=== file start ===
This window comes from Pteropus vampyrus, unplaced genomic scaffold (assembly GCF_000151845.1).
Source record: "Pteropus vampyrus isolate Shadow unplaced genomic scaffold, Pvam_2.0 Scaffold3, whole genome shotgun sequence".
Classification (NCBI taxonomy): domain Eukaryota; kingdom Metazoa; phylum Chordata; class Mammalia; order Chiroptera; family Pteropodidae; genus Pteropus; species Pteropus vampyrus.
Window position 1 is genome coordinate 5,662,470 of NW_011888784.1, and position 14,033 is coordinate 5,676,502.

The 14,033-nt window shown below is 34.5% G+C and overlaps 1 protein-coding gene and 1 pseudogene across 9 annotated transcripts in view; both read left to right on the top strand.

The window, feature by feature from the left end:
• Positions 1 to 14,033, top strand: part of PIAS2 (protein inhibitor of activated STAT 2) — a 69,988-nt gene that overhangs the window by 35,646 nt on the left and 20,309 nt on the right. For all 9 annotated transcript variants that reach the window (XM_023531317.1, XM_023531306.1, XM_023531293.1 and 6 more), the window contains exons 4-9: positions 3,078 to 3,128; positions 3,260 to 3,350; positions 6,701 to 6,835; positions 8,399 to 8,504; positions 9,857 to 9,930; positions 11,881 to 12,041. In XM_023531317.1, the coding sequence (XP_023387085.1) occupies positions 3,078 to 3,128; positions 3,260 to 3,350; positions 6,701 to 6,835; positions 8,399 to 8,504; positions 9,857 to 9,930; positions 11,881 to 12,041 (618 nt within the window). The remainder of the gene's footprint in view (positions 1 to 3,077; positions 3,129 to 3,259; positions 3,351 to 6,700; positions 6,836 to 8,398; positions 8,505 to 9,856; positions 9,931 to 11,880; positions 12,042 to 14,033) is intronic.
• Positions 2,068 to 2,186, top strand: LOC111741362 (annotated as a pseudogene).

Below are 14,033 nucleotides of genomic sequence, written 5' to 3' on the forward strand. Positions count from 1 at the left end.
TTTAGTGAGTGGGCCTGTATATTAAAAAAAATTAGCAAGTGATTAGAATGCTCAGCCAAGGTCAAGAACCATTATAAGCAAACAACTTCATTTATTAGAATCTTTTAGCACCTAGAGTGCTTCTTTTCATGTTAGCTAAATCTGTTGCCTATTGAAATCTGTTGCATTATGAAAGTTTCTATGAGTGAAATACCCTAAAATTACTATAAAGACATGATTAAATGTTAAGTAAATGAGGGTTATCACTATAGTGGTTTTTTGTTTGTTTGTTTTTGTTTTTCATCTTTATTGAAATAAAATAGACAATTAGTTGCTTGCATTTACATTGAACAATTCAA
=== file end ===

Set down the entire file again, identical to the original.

This window comes from Pteropus vampyrus, unplaced genomic scaffold (assembly GCF_000151845.1).
Source record: "Pteropus vampyrus isolate Shadow unplaced genomic scaffold, Pvam_2.0 Scaffold3, whole genome shotgun sequence".
Classification (NCBI taxonomy): domain Eukaryota; kingdom Metazoa; phylum Chordata; class Mammalia; order Chiroptera; family Pteropodidae; genus Pteropus; species Pteropus vampyrus.
Window position 1 is genome coordinate 5,662,470 of NW_011888784.1, and position 14,033 is coordinate 5,676,502.

The 14,033-nt window shown below is 34.5% G+C and overlaps 1 protein-coding gene and 1 pseudogene across 9 annotated transcripts in view; both read left to right on the top strand.

The window, feature by feature from the left end:
• Positions 1 to 14,033, top strand: part of PIAS2 (protein inhibitor of activated STAT 2) — a 69,988-nt gene that overhangs the window by 35,646 nt on the left and 20,309 nt on the right. For all 9 annotated transcript variants that reach the window (XM_023531317.1, XM_023531306.1, XM_023531293.1 and 6 more), the window contains exons 4-9: positions 3,078 to 3,128; positions 3,260 to 3,350; positions 6,701 to 6,835; positions 8,399 to 8,504; positions 9,857 to 9,930; positions 11,881 to 12,041. In XM_023531317.1, the coding sequence (XP_023387085.1) occupies positions 3,078 to 3,128; positions 3,260 to 3,350; positions 6,701 to 6,835; positions 8,399 to 8,504; positions 9,857 to 9,930; positions 11,881 to 12,041 (618 nt within the window). The remainder of the gene's footprint in view (positions 1 to 3,077; positions 3,129 to 3,259; positions 3,351 to 6,700; positions 6,836 to 8,398; positions 8,505 to 9,856; positions 9,931 to 11,880; positions 12,042 to 14,033) is intronic.
• Positions 2,068 to 2,186, top strand: LOC111741362 (annotated as a pseudogene).

Below are 14,033 nucleotides of genomic sequence, written 5' to 3' on the forward strand. Positions count from 1 at the left end.
TTTAGTGAGTGGGCCTGTATATTAAAAAAAATTAGCAAGTGATTAGAATGCTCAGCCAAGGTCAAGAACCATTATAAGCAAACAACTTCATTTATTAGAATCTTTTAGCACCTAGAGTGCTTCTTTTCATGTTAGCTAAATCTGTTGCCTATTGAAATCTGTTGCATTATGAAAGTTTCTATGAGTGAAATACCCTAAAATTACTATAAAGACATGATTAAATGTTAAGTAAATGAGGGTTATCACTATAGTGGTTTTTTGTTTGTTTGTTTTTGTTTTTCATCTTTATTGAAATAAAATAGACAATTAGTTGCTTGCATTTACATTGAACAATTCAA